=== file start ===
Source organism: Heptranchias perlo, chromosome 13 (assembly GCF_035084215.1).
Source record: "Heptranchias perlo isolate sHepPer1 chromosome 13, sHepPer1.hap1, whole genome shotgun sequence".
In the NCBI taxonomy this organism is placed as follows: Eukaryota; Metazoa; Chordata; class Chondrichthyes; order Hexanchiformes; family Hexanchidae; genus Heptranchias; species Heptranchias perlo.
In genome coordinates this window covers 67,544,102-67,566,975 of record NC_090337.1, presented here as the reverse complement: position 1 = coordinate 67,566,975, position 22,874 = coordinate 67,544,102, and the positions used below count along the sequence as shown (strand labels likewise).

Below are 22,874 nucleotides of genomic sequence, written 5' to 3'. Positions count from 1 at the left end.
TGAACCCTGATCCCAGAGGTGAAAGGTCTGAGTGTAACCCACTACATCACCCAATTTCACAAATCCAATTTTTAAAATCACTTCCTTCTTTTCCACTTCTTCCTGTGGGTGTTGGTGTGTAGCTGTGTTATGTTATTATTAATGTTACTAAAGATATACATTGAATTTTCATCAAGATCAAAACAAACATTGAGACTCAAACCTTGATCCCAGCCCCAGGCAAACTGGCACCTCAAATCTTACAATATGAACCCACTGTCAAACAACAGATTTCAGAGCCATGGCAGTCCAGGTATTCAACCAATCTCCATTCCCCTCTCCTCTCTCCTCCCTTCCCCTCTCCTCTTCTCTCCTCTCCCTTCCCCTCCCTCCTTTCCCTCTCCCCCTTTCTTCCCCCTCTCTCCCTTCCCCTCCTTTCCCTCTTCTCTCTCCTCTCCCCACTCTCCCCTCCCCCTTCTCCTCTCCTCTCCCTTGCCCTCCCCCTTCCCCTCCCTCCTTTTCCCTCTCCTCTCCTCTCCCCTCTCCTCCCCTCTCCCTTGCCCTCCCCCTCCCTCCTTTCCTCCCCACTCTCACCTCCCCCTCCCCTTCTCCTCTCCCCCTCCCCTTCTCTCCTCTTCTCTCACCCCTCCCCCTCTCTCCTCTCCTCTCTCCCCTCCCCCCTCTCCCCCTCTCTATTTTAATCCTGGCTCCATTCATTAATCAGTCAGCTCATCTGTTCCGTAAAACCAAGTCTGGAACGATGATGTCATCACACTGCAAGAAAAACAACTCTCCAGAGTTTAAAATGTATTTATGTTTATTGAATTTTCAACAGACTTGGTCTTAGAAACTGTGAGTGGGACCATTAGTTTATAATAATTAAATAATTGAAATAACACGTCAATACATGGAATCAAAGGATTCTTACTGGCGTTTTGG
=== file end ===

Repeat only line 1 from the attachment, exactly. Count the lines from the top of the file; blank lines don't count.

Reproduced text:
Source organism: Heptranchias perlo, chromosome 13 (assembly GCF_035084215.1).